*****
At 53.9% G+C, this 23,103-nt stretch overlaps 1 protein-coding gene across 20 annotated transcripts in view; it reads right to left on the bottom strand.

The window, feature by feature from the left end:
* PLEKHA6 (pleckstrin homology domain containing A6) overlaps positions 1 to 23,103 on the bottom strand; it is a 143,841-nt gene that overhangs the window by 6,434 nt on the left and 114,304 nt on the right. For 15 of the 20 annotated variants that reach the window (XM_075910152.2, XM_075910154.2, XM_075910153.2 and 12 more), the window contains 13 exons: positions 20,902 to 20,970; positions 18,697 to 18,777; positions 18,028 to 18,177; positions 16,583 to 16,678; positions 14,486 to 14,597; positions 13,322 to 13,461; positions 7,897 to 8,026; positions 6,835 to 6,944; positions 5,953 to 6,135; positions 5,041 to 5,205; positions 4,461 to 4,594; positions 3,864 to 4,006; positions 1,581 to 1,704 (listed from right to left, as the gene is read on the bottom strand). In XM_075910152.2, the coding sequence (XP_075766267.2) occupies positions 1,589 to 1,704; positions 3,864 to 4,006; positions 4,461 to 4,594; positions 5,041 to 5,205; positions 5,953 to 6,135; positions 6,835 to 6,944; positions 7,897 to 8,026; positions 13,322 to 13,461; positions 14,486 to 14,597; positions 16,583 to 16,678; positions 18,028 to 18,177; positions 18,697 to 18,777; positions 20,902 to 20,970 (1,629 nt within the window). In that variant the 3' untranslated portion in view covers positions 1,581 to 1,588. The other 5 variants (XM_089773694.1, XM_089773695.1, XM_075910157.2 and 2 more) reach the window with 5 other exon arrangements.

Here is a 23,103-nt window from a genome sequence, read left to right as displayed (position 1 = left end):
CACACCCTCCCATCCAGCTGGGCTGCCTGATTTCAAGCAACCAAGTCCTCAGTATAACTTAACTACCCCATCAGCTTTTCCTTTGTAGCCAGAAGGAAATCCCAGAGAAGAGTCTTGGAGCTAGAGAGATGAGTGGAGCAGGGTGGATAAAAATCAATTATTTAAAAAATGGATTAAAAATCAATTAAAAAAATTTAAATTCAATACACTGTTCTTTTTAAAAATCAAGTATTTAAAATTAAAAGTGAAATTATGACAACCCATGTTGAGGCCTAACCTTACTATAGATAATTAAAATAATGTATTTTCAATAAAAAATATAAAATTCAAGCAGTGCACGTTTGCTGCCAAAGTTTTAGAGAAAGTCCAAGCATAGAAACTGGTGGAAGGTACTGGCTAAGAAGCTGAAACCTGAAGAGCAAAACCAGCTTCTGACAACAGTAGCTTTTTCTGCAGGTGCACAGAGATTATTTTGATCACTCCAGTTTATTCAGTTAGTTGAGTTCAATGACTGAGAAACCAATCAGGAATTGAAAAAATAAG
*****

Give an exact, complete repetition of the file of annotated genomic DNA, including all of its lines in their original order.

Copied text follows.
At 53.9% G+C, this 23,103-nt stretch overlaps 1 protein-coding gene across 20 annotated transcripts in view; it reads right to left on the bottom strand.

The window, feature by feature from the left end:
* PLEKHA6 (pleckstrin homology domain containing A6) overlaps positions 1 to 23,103 on the bottom strand; it is a 143,841-nt gene that overhangs the window by 6,434 nt on the left and 114,304 nt on the right. For 15 of the 20 annotated variants that reach the window (XM_075910152.2, XM_075910154.2, XM_075910153.2 and 12 more), the window contains 13 exons: positions 20,902 to 20,970; positions 18,697 to 18,777; positions 18,028 to 18,177; positions 16,583 to 16,678; positions 14,486 to 14,597; positions 13,322 to 13,461; positions 7,897 to 8,026; positions 6,835 to 6,944; positions 5,953 to 6,135; positions 5,041 to 5,205; positions 4,461 to 4,594; positions 3,864 to 4,006; positions 1,581 to 1,704 (listed from right to left, as the gene is read on the bottom strand). In XM_075910152.2, the coding sequence (XP_075766267.2) occupies positions 1,589 to 1,704; positions 3,864 to 4,006; positions 4,461 to 4,594; positions 5,041 to 5,205; positions 5,953 to 6,135; positions 6,835 to 6,944; positions 7,897 to 8,026; positions 13,322 to 13,461; positions 14,486 to 14,597; positions 16,583 to 16,678; positions 18,028 to 18,177; positions 18,697 to 18,777; positions 20,902 to 20,970 (1,629 nt within the window). In that variant the 3' untranslated portion in view covers positions 1,581 to 1,588. The other 5 variants (XM_089773694.1, XM_089773695.1, XM_075910157.2 and 2 more) reach the window with 5 other exon arrangements.

Here is a 23,103-nt window from a genome sequence, read left to right as displayed (position 1 = left end):
CACACCCTCCCATCCAGCTGGGCTGCCTGATTTCAAGCAACCAAGTCCTCAGTATAACTTAACTACCCCATCAGCTTTTCCTTTGTAGCCAGAAGGAAATCCCAGAGAAGAGTCTTGGAGCTAGAGAGATGAGTGGAGCAGGGTGGATAAAAATCAATTATTTAAAAAATGGATTAAAAATCAATTAAAAAAATTTAAATTCAATACACTGTTCTTTTTAAAAATCAAGTATTTAAAATTAAAAGTGAAATTATGACAACCCATGTTGAGGCCTAACCTTACTATAGATAATTAAAATAATGTATTTTCAATAAAAAATATAAAATTCAAGCAGTGCACGTTTGCTGCCAAAGTTTTAGAGAAAGTCCAAGCATAGAAACTGGTGGAAGGTACTGGCTAAGAAGCTGAAACCTGAAGAGCAAAACCAGCTTCTGACAACAGTAGCTTTTTCTGCAGGTGCACAGAGATTATTTTGATCACTCCAGTTTATTCAGTTAGTTGAGTTCAATGACTGAGAAACCAATCAGGAATTGAAAAAATAAG